Media owners, journalists must stay connected: I.A. Rehman

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Media owners, journalists must stay connected: I.A. Rehman

LAHORE: Renowned rights activist and writer I.A. Rehman looked back at his life at the Lahore Press Club on Saturday evening, reminding the journalists and media owners of the need to connect to each other and to society to protect the freedom for which his generation had struggled a lot.

Journalists could fight for the independence because of their strong link to the vibrant freedom-loving society in the 60s and 70s, and especially during the Zia regime. Now, this link was missing and society was silent, he told a gathering at ‘Meri Batein, Meri Yadein’ — an event the Press Club organises to acknowledge the contributions of iconic figures.

Mr Rehman, who has been a writer, editor, trade unionist, rights and peace activist, recalled the times when “the newspaper owners would dictate policy of their publications in the early days of Pakistan too. But the problem started when they realised that they could make more money through their newspapers.”

Initially journalism was considered a mission that later turned into a business. Even politicians in the past would contest elections by selling their assets, never making a fast buck after returning to the assemblies.

He said the media owners at present are in clutches much stronger than those in the past. They should strengthen their link with working journalists instead of the government to resist the pressures. They should respect journalists and connect to society otherwise conditions are going to worsen, he warned.

Narrating how he began reading newspapers in his ancestral village in Indian Punjab at the age of nine, he said he would read headlines of the Hindustan Times which just like his schoolteachers would praise the Allied Forces for crushing Germany on various fronts of the World War II. But the man in the street would support Hitler, listening to his speeches on two radios in the village without understanding the German language. Poet Josh Malihabadi too would support Hitler in his verse, he said.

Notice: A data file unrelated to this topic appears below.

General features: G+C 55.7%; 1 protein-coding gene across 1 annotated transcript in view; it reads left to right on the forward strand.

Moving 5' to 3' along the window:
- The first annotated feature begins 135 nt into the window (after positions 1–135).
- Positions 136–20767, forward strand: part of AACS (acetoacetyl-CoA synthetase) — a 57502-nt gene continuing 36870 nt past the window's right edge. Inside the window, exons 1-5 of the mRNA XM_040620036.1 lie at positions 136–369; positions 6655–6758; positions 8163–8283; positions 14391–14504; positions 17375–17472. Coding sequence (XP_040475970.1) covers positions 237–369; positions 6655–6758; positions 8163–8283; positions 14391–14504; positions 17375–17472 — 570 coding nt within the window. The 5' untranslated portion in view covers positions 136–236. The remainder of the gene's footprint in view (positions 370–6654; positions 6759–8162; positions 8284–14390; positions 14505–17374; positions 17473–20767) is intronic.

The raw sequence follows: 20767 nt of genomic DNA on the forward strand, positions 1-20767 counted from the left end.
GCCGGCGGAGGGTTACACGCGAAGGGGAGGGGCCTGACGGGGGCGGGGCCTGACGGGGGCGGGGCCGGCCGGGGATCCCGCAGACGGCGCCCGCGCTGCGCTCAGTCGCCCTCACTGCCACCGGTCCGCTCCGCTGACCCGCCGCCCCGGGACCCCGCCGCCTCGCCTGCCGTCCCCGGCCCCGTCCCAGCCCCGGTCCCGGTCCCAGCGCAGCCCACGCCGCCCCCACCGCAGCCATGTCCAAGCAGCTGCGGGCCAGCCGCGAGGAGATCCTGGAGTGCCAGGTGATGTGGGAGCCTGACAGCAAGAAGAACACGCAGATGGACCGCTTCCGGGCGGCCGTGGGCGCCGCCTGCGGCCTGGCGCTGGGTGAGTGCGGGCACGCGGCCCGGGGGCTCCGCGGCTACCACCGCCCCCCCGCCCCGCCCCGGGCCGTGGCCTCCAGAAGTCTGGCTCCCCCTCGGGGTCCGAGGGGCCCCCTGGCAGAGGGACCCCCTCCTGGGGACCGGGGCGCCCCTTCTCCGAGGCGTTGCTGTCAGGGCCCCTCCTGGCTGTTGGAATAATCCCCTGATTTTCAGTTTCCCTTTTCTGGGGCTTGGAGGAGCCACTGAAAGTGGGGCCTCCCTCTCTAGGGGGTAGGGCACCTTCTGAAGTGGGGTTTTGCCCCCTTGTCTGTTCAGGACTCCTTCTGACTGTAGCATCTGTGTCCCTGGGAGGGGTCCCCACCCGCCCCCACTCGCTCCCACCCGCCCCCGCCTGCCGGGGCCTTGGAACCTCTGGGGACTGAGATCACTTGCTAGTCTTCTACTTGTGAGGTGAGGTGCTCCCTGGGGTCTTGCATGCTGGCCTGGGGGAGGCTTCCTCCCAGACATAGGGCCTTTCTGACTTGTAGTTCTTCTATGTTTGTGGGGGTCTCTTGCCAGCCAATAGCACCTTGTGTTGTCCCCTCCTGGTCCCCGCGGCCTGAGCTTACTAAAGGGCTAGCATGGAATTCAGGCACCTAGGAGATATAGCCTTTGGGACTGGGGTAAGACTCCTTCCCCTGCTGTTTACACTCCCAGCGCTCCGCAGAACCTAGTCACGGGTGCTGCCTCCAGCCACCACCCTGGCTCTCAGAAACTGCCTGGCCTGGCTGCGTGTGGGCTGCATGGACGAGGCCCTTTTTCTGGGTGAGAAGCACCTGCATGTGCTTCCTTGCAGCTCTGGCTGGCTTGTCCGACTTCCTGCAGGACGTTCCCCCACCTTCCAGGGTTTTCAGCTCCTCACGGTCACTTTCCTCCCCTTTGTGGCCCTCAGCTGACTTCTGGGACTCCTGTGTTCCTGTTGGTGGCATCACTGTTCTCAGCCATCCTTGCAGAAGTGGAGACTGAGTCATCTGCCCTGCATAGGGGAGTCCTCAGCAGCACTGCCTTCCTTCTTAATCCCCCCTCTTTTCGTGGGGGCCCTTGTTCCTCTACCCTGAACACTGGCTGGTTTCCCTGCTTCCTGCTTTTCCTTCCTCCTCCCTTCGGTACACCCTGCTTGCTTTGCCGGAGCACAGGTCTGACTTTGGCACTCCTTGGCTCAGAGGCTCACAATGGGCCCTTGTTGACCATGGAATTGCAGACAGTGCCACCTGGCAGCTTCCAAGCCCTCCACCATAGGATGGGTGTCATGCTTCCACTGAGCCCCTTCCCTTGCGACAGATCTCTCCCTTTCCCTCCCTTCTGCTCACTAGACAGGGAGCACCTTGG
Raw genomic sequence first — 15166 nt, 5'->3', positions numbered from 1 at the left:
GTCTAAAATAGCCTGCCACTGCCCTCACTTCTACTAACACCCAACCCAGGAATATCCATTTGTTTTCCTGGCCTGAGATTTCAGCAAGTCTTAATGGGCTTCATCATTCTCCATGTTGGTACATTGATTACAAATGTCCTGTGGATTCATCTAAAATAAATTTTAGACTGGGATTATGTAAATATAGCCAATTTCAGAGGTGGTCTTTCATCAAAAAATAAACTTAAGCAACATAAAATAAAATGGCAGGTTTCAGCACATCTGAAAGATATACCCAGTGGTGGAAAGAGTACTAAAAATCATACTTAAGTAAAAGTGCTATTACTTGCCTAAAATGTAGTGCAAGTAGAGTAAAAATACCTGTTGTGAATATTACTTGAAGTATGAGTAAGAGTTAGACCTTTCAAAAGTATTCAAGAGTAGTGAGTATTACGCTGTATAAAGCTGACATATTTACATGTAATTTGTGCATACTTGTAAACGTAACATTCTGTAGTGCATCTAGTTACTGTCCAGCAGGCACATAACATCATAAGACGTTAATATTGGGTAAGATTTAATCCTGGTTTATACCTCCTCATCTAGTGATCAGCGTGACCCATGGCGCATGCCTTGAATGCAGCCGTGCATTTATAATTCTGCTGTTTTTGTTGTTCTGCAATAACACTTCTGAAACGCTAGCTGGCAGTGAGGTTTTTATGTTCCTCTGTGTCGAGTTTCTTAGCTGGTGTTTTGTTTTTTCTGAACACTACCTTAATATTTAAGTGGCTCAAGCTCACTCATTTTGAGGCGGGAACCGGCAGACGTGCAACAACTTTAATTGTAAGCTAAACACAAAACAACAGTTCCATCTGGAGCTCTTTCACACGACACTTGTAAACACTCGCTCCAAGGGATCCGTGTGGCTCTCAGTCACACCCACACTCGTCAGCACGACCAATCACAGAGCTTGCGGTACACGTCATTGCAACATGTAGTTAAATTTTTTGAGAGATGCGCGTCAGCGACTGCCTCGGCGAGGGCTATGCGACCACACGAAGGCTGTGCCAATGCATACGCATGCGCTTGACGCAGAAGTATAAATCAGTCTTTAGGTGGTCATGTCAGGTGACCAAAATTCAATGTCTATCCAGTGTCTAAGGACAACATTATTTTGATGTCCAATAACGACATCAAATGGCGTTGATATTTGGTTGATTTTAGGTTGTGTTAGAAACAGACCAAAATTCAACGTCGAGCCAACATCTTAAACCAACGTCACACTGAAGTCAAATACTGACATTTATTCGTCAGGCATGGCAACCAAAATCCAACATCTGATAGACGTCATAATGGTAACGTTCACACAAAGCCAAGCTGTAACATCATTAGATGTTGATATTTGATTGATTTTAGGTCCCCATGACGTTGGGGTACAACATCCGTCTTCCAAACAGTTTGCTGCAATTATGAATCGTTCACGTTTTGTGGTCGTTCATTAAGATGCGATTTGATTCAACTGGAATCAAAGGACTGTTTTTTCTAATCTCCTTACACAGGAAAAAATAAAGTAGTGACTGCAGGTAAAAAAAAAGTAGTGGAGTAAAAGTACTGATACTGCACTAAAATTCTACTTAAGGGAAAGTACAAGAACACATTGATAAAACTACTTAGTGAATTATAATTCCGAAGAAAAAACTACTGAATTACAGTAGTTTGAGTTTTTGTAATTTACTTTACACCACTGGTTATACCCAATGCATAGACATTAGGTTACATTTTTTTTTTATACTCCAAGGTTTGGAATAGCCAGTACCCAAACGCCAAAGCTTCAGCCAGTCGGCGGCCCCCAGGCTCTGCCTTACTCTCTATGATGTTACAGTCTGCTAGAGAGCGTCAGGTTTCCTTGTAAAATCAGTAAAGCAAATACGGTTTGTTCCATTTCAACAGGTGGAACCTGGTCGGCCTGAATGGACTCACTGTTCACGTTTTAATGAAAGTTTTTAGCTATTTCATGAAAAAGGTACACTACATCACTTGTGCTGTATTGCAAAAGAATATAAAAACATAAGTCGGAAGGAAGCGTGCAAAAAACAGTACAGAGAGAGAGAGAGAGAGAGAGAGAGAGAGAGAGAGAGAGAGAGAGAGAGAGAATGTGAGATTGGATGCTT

Mr Rehman said his actual life started when he began writing; it was useless earlier. “I wrote my first column in Urdu in 1948, demanding a holiday on the death anniversary of Allama Iqbal. It was followed by more writings in another Urdu journal. The earning was free supply of the journal for six months.”

The first income was Rs150 which he got after writing an article in The Pakistan Times in 1950. The newspaper would give him Rs10 for writing a film review. Urdu newspapers were poor but had dignity. They were united and there was no division on any account.

He said the Press faced hardships during the early period of Pakistan. The government would close down a newspaper, confiscate its press or arrest the editor. In 1948, Faiz Ahmad Faiz was arrested after a news in Imroze was considered disgrace for a DSP. The legendary poet refused to apply for bail but was released in the evening nevertheless.

With a twinkle in his eyes, the journalist recalled how he, his friends Nisar Osmani, Minhaj Barna and others fought against the takeover of the PPL newspapers by the Ayub regime and its black law, PPO 1963, and observed a strike in 1970 to force the government to include newspaper workers in the Wage Board Award.

“I and others in the PPL were fired as a consequence,” he said. He said the fired journalists took out an Urdu newspaper which was more popular than economically viable. “I was one of the three editors and we all earned a lot of bad name. We tried our best to initiate a dialogue with our journalist brethren in East Pakistan to remove misunderstandings but were labeled as touts of Mujib,” he said.

He recalled the trade union at that time had not surrendered because society had room for the survival of honest people. Now there was no space for such people, he said, demanding (in a lighter vein) reward for “reading newspapers in the last 78 years.”

Mr Rehman made a special mention of the late Mr Nisar Osmani whom he remembers as the symbol of the dignity of journalism for laying the foundations of independent reporting in Pakistan while resisting pressures from the governments particularly of Zia. “The journalist community owes a lot to Mr Osmani and Mr Minhaj Barna,” he said.

Lahore Press Club President Shahbaz Mian presented a bouquet and a shield to Mr Rehman.

Dawn